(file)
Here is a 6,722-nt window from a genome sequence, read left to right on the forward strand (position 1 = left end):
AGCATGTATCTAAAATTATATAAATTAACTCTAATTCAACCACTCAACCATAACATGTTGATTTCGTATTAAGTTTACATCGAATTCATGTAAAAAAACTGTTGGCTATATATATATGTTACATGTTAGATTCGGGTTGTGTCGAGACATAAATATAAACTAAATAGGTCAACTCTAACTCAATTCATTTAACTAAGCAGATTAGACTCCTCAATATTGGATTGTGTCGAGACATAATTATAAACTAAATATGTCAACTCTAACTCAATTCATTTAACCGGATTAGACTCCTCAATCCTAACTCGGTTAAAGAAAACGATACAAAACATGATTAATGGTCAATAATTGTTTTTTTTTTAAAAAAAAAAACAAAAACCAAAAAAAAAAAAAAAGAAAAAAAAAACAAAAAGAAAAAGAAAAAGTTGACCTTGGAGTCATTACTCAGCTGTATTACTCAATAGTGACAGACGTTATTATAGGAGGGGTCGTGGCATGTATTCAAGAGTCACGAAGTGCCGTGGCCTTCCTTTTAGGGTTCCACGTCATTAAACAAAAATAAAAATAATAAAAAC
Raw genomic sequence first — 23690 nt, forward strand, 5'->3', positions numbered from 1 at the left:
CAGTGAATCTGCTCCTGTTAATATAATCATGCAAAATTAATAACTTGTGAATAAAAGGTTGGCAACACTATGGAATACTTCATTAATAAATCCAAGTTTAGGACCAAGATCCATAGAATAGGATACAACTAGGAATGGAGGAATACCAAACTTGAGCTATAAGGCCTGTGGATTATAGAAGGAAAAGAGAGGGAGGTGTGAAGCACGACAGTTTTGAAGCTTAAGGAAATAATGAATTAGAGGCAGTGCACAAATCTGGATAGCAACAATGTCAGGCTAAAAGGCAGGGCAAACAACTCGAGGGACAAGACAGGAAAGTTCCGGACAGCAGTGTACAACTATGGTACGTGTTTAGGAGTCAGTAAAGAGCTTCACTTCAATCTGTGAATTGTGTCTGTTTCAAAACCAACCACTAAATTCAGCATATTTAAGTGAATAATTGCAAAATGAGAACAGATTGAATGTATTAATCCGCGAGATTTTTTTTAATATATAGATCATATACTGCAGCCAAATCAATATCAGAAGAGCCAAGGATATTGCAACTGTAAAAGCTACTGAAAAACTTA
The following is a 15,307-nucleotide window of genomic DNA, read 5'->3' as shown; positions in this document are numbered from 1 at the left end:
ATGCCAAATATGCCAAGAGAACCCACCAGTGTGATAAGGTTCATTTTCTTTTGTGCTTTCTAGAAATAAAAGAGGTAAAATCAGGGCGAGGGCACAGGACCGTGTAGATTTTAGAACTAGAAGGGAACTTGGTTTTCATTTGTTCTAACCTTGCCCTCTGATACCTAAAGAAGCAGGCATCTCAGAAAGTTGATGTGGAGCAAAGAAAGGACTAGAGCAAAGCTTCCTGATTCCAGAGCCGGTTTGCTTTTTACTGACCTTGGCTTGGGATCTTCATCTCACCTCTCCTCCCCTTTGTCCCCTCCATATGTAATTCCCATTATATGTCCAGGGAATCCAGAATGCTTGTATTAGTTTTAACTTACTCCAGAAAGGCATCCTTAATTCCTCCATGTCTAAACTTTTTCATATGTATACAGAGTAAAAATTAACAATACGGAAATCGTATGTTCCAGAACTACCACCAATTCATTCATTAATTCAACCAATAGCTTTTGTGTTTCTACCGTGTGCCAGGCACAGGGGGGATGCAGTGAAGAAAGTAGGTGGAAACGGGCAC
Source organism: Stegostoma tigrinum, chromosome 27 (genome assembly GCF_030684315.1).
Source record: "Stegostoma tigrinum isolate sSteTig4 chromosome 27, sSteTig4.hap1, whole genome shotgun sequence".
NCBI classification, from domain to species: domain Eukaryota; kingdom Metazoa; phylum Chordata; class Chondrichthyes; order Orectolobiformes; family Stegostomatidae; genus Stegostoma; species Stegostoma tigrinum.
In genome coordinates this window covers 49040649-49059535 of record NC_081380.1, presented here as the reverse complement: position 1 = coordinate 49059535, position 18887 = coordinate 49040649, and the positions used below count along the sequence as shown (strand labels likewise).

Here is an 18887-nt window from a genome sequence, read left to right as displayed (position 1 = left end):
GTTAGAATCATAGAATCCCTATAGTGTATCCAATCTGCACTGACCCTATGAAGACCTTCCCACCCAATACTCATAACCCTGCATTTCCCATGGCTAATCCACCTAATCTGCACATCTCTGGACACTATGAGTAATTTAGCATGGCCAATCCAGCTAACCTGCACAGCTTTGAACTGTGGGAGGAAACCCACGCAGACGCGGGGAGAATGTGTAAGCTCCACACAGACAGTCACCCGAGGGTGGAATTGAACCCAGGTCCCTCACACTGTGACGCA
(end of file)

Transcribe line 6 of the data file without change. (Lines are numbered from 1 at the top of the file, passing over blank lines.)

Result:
ATGCCAAATATGCCAAGAGAACCCACCAGTGTGATAAGGTTCATTTTCTTTTGTGCTTTCTAGAAATAAAAGAGGTAAAATCAGGGCGAGGGCACAGGACCGTGTAGATTTTAGAACTAGAAGGGAACTTGGTTTTCATTTGTTCTAACCTTGCCCTCTGATACCTAAAGAAGCAGGCATCTCAGAAAGTTGATGTGGAGCAAAGAAAGGACTAGAGCAAAGCTTCCTGATTCCAGAGCCGGTTTGCTTTTTACTGACCTTGGCTTGGGATCTTCATCTCACCTCTCCTCCCCTTTGTCCCCTCCATATGTAATTCCCATTATATGTCCAGGGAATCCAGAATGCTTGTATTAGTTTTAACTTACTCCAGAAAGGCATCCTTAATTCCTCCATGTCTAAACTTTTTCATATGTATACAGAGTAAAAATTAACAATACGGAAATCGTATGTTCCAGAACTACCACCAATTCATTCATTAATTCAACCAATAGCTTTTGTGTTTCTACCGTGTGCCAGGCACAGGGGGGATGCAGTGAAGAAAGTAGGTGGAAACGGGCAC